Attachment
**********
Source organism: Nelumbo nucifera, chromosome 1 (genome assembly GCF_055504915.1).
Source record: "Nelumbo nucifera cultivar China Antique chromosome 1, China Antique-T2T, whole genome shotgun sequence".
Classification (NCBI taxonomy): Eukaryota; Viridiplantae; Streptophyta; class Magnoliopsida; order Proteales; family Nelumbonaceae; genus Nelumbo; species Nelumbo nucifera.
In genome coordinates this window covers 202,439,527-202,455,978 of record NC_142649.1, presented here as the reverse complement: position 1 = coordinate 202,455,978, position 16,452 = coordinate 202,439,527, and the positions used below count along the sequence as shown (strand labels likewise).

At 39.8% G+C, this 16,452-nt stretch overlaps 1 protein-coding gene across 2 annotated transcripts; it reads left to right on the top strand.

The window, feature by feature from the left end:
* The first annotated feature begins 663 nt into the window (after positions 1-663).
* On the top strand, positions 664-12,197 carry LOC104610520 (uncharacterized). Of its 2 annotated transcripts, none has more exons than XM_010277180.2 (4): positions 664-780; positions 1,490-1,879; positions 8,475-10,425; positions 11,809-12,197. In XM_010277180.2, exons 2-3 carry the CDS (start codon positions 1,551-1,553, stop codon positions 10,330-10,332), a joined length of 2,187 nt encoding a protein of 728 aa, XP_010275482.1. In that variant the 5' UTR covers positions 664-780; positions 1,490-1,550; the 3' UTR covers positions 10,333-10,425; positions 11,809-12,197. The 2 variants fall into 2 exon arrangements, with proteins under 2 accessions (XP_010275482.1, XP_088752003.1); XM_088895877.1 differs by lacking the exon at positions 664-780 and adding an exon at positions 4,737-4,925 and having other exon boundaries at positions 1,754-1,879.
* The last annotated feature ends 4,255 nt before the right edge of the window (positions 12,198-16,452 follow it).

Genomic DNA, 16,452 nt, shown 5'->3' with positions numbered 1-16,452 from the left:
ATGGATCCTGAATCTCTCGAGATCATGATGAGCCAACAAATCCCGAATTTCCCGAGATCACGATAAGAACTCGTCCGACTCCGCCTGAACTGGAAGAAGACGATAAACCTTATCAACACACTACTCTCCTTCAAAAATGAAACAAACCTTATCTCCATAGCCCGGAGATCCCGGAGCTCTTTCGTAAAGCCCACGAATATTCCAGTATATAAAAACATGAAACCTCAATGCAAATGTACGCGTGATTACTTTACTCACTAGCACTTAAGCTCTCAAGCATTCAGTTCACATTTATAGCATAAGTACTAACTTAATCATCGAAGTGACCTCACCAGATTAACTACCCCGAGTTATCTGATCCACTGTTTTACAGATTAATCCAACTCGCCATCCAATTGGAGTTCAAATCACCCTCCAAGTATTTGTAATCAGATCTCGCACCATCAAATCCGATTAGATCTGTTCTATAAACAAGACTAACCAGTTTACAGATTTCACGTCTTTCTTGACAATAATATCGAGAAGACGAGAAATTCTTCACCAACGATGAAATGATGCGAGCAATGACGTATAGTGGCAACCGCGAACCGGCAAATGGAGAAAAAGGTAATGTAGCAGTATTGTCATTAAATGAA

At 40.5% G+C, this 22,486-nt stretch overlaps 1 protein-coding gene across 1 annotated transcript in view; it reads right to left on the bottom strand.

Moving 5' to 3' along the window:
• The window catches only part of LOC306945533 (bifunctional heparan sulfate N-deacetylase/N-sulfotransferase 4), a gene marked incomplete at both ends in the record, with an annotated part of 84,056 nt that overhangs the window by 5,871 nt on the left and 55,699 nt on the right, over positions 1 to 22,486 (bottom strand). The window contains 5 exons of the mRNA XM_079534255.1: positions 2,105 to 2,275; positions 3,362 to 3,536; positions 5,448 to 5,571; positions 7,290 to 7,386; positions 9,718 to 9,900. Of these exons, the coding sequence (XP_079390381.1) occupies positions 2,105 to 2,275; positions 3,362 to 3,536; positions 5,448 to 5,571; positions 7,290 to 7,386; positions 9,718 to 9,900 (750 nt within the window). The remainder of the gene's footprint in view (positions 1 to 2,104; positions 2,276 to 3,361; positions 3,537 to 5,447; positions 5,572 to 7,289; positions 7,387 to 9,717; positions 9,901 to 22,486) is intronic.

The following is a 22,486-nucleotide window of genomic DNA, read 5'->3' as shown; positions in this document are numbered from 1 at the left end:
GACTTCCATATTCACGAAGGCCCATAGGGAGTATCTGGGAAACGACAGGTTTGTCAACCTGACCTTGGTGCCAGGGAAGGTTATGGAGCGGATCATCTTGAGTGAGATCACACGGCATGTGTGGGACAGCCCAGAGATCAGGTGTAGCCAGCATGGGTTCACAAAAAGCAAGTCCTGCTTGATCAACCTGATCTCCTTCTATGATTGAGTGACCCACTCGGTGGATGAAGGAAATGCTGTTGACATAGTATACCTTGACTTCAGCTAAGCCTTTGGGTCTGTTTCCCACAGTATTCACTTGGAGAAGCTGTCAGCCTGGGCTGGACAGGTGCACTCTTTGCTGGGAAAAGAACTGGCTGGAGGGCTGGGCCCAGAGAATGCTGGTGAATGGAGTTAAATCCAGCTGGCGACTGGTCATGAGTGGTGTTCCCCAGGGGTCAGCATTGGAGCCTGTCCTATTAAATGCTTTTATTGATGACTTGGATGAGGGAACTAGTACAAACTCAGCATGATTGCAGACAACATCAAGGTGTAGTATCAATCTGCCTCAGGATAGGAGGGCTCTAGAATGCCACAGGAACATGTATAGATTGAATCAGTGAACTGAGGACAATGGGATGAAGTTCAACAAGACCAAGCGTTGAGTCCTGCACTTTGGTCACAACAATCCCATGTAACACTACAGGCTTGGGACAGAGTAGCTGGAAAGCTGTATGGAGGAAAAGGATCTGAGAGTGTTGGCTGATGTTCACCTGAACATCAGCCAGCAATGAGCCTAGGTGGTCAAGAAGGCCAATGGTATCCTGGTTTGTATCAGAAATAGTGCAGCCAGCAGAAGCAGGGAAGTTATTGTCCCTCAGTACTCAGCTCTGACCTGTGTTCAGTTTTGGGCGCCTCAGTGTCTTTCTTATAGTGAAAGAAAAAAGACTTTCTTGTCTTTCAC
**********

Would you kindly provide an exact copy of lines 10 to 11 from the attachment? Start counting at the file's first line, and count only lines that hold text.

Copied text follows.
Genomic DNA, 16,452 nt, shown 5'->3' with positions numbered 1-16,452 from the left:
ATGGATCCTGAATCTCTCGAGATCATGATGAGCCAACAAATCCCGAATTTCCCGAGATCACGATAAGAACTCGTCCGACTCCGCCTGAACTGGAAGAAGACGATAAACCTTATCAACACACTACTCTCCTTCAAAAATGAAACAAACCTTATCTCCATAGCCCGGAGATCCCGGAGCTCTTTCGTAAAGCCCACGAATATTCCAGTATATAAAAACATGAAACCTCAATGCAAATGTACGCGTGATTACTTTACTCACTAGCACTTAAGCTCTCAAGCATTCAGTTCACATTTATAGCATAAGTACTAACTTAATCATCGAAGTGACCTCACCAGATTAACTACCCCGAGTTATCTGATCCACTGTTTTACAGATTAATCCAACTCGCCATCCAATTGGAGTTCAAATCACCCTCCAAGTATTTGTAATCAGATCTCGCACCATCAAATCCGATTAGATCTGTTCTATAAACAAGACTAACCAGTTTACAGATTTCACGTCTTTCTTGACAATAATATCGAGAAGACGAGAAATTCTTCACCAACGATGAAATGATGCGAGCAATGACGTATAGTGGCAACCGCGAACCGGCAAATGGAGAAAAAGGTAATGTAGCAGTATTGTCATTAAATGAA